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    It’s a new era in anticoagulant therapy



    Dr. Lockwood, editor in chief, is Dean of the College of Medicine and Vice President for Health Sciences at The Ohio State University, Columbus, Ohio. Contact him at [email protected].


    A 36-year-old G3P3002 presents with a very swollen erythematous left leg 2 days after discharge following a cesarean delivery for arrest of descent, macrosomia, and chorioamnionitis. She had diet-controlled gestational diabetes, her body mass index (BMI) is 35, and she has bilateral lower extremity varicose veins and clear evidence of superficial thrombophlebitis in the left leg. Compression venous ultrasound (CU/S) reveals a large femoral vein thrombosis extending into the pelvis.

    The patient is begun on enoxaparin 1 mg/kg subcutaneously twice daily. However, because of evidence of possible iliofemoral arterial compromise, she undergoes thrombolytic therapy with alteplase (Activase) 100 mg IV given over 2 hours. About 8 hours later, the patient experiences a significant postpartum hemorrhage requiring multiple transfusions and uterotonic therapy. She does not plan to breastfeed, was noncompliant with glucose monitoring during the pregnancy and, in view of her recent history, is very concerned about having another hemorrhage. Therefore, she is begun on apixaban (Eliquis) 5 mg orally twice a day.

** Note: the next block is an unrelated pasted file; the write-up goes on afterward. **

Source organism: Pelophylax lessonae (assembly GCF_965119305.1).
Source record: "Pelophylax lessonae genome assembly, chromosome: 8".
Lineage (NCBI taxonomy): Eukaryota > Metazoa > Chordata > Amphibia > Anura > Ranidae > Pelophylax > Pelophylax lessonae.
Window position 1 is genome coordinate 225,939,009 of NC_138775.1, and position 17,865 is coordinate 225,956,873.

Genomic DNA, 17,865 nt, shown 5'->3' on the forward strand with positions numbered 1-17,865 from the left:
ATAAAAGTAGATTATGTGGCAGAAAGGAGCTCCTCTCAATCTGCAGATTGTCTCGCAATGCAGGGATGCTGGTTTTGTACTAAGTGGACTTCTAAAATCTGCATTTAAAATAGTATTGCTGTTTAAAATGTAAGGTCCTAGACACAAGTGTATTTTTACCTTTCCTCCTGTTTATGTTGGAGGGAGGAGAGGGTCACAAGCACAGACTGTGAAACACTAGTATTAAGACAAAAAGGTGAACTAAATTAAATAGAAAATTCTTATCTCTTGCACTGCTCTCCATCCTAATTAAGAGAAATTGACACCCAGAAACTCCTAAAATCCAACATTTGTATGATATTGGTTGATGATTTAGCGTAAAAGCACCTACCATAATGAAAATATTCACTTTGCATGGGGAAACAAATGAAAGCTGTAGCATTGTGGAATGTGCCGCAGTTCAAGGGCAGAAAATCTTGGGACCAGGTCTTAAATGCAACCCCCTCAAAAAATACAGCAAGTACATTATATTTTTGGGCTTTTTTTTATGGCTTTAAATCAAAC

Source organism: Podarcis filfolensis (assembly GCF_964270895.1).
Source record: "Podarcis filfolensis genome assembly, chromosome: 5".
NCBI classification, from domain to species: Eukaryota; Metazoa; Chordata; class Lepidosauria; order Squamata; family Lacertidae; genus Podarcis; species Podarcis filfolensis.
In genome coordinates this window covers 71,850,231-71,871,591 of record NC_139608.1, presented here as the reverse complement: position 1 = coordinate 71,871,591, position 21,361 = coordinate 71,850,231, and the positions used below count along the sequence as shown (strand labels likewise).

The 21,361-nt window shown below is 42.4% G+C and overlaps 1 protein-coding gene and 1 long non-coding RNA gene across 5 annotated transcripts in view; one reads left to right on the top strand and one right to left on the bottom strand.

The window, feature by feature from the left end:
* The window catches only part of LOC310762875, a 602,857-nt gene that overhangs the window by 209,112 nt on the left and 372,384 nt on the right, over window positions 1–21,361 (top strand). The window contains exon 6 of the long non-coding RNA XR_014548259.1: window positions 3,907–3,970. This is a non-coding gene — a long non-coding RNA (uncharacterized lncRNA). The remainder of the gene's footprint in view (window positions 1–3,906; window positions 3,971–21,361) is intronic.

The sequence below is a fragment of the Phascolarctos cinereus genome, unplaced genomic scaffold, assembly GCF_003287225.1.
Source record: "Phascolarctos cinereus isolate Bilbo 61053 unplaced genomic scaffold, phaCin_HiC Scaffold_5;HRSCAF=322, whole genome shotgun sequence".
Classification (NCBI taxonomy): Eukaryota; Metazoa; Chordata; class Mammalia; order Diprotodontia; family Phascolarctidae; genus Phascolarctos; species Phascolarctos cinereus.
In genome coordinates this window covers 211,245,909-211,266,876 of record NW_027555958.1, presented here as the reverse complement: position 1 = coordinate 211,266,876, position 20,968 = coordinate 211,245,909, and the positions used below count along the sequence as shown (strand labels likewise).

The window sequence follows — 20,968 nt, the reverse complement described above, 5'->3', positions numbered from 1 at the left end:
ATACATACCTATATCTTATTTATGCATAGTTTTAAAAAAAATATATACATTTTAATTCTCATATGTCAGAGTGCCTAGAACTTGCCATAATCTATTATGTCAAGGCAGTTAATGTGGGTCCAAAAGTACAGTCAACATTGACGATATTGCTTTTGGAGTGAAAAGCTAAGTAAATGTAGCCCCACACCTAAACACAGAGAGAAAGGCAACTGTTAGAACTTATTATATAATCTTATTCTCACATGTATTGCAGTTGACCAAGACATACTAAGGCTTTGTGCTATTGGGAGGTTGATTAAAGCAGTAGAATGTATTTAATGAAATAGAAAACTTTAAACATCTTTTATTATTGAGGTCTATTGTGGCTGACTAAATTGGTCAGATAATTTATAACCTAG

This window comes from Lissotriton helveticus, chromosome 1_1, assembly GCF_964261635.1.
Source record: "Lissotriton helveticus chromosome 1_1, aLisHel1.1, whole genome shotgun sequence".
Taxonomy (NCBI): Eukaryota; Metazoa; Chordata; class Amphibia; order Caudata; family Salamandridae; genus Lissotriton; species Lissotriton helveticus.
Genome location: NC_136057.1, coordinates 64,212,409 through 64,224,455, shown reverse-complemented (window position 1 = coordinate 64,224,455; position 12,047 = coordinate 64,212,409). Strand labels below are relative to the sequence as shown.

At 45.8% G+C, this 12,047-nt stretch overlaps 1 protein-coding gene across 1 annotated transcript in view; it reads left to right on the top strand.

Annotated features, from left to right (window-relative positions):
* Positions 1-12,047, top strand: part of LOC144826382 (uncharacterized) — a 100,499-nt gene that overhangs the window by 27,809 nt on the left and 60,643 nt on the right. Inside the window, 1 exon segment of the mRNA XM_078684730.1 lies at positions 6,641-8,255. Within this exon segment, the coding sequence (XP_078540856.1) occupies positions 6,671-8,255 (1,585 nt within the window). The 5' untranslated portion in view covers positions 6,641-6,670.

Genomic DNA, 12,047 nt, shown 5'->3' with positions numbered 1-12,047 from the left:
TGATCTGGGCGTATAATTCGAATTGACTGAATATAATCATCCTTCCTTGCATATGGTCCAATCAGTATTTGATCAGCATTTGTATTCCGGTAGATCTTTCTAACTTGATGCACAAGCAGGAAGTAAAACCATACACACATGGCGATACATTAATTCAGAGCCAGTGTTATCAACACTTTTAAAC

Although this particular presentation is rather complex and relatively uncommon, venous thrombosis is not uncommon. It behooves ob/gyn practitioners to keep current with the latest agents and strategies for treating venous thromboembolic (VTE) events in both pregnant and nonpregnant women.


    The past few decades have witnessed an increase in the occurrence of antepartum VTE and a decrease in the prevalence of postpartum thrombotic events.1,2 I suspect this paradox reflects the opposing influences of the obesity epidemic and the increased use of puerperal prophylaxis. In nonpregnant adult women, occurrence of VTE rises exponentially with age.

    The annual incidence of acute pulmonary embolism (PE) and deep venous thrombosis (DVT) increases from 7 and 14 per 100,000, respectively, in women aged 30–39 years, to 62 and 99 per 100,000 at ages 60–69 years, to 140 and 303 per 100,000 for women aged ≥80 years.3  The lifetime risk of VTE is about 5%.4

    Superficial thrombophlebitis is relatively common in pregnant and nonpregnant older women with varicose veins, and is associated with coexistent DVT in about 10% of cases,5 and up to 53% when the saphenous vein is affected.6


    Charles J. Lockwood, MD, MHCM
    Dr. Lockwood, Editor-in-Chief, is Dean of the Morsani College of Medicine and Senior Vice President of USF Health, University of South ...


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